IBM Talent Suite as a System of Engagement

The latest McKinsey quarterly study entitled “Digital hives: Creating a surge around change” discusses the benefits of using social technology to bring about meaningful change in an organization. Online communities are one proven approach to help companies engage with employees to accelerate change and the paper discussed several others. Given the way people work and communicate today in the professional and personal lives, social technology enables new opportunities to complement offline, real world events.

The IBM Talent Suite was designed from the bottom up for social. It incorporates IBM Connections, the leading enterprise social platform. This provides social capabilities to enable new hires, recruiters, managers and employees with tools to collaborate, communicate and problem solve.

As I talk to HR leaders they are often skittish about getting involved in the deployment of social tools. In some cases they have security or content management concerns. In others they think it is just not their job. They think need to wait on overall corporate decisions for the CIOs team to get going.

The beauty of social in a cloud based talent suite is you can use what you want and use it for the specific purposes that you think are important. You don’t have to make some long thought out corporate decision. You don’t have to solve every use case. You pick a place to start and get going. Different companies will choose different starting points.

For example:

Recruiters can tap existing employees and their networks to find people with the relevant career interests and expertise. This benefits not only the recruiters but employees can easily learn about career growth opportunities for themselves and can also recommend their peers inside the organization. Some organizations can start with social in this way.

New hires can benefit from social onboarding by connecting with their manager early in the process – as soon as an offer is accepted questions can be answered quickly and the employee can move through the process more easily. They also get some insight in to their team, colleagues and company culture so they can hit the ground running when they start. Some organizations find that this is the right place to begin.

But social can extend beyond new hires. Managers can work with their teams and peers more effectively with alerts about what is going on with their team, news when a new member is joining and better insight and awareness to everything going on that is relevant to the team and its mission. Many organizations will decide this is a great way to build engagement and to follow up on an engagement survey. Companies make significant investments in survey employees to judge engagement. Following up through social tools is a great way to get full value out of that investment.

Our Smarter workforce blog has more info on our solutions and I welcome your questions and comments.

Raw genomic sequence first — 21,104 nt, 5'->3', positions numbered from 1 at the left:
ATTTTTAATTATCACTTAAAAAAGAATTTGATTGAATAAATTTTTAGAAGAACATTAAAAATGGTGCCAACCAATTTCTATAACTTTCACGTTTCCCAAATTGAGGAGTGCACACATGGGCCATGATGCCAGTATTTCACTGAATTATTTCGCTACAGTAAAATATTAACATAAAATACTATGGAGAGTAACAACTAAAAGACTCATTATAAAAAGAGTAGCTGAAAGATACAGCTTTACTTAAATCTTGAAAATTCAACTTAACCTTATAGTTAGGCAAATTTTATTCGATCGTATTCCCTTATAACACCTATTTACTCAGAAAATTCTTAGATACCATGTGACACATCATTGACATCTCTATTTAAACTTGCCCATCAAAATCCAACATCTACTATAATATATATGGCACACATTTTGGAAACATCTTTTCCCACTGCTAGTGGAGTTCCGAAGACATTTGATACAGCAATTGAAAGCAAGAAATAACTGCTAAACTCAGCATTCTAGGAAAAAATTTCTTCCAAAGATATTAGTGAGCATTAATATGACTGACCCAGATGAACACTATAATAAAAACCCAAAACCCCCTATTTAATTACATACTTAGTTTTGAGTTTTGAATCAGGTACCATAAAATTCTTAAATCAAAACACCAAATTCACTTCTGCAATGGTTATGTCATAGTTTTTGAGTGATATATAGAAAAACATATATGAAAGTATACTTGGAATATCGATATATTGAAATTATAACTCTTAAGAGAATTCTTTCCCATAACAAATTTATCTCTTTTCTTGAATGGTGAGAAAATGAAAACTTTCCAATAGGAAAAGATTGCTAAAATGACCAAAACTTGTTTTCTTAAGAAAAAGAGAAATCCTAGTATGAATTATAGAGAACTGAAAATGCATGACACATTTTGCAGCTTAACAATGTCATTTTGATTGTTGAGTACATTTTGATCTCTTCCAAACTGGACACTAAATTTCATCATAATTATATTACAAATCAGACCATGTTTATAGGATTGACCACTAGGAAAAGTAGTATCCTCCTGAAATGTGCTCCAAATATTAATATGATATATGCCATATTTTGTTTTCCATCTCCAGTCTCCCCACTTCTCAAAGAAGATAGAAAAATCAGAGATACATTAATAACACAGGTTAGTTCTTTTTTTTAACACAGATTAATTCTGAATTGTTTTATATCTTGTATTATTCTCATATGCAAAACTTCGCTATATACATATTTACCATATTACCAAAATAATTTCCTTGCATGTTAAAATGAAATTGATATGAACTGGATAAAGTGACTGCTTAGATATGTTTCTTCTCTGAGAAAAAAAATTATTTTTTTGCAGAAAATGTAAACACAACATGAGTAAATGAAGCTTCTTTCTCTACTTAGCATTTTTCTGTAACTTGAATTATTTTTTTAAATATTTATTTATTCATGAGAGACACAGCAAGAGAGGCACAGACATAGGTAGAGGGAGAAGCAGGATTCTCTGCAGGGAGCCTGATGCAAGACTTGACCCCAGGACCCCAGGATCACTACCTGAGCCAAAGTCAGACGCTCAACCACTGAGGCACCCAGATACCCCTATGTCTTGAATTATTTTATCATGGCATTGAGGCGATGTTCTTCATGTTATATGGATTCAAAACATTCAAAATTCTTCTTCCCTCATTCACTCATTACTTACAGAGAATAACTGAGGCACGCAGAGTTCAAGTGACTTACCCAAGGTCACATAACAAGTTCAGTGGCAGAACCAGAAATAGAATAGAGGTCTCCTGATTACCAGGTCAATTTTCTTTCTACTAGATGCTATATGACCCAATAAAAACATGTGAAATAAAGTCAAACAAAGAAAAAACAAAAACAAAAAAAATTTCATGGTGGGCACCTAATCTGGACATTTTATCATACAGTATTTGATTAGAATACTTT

IBM analytics helping the current and future workforce

On St. Patrick’s day, I had the pleasure of attending the Science Foundation of Ireland (SFI)  event in Washington DC. IBM has been deeply involved with the research community in Ireland. I was very proud that we were mentioned by the Irish Prime Minister, Enda Kenny, in his lunch talk for the work we are doing at the INFANT Centre University College Cork.

Irish Prime Minister and team
Left to Right: Dr Anthony Morrisey (Centre Manager, INFANT).Prof Louise Kenny (Centre Director INFANT), An Taoiseach, Enda Kenny. Robert McCarthy (Leader Business Development, Innovation & Operations IBM Ireland Lab) and Prof Mark Ferguson (Director General of Science Foundation Ireland).

Speaking at the lunch hosted by Science Foundation Ireland to celebrate scientific collaboration between Ireland and the United States An Taoiseach (Irish for Prime Minister), Enda Kenny TD, said, “I congratulate both IBM and the Infant Research Centre for collaborating on LEANBH. The project demonstrates the value of collaboration between industry and academia. LEANBH has the potential to have a global impact on the medical care offered to expectant mothers”.

This month we announced this collaboration between IBM Ireland and the INFANT Centre (Irish Centre for Fetal and Neonatal Translational Research) at University College Cork (UCC). ‘LEANBH’ is a pilot research project providing remote healthcare monitoring to expectant mothers to improve the detection and treatment of hypertension and pre-eclampsia during pregnancy. Pre-eclampsia is a pregnancy complication that affects approximately 5% of all pregnancies. Hypertension, one indicator of pre-eclampsia, is more common in all expectant mothers.

The vision for LEANBH is to manage hypertension and pre-eclampsia care in the home using remote monitoring of the medical data of the at-risk expectant mothers. By doing so, the project aims to reduce the number of unnecessary follow-on hospital visits, lowering the additional stress and cost of visits to both the patients, and the healthcare system. LEANBH will focus on enabling faster responses and a higher quality of care through automated alerts to doctors. Whilst also improving data sharing among the healthcare team members and offering the ability to integrate with electronic healthcare records.

This is one of several collaborations between IBM Analytics and the INFANT Centre.

LEANBH will develop remote monitoring that will be combined with IBM predictive analytics and data modelling capability.

This is the same technology that our Kenexa Smarter Workforce products are using to analyze recruiting and workforce performance. It is gratifying to see our work make a difference not only to today’s workers, but to the youngest among us who will be the workers of tomorrow and support us in our retirement.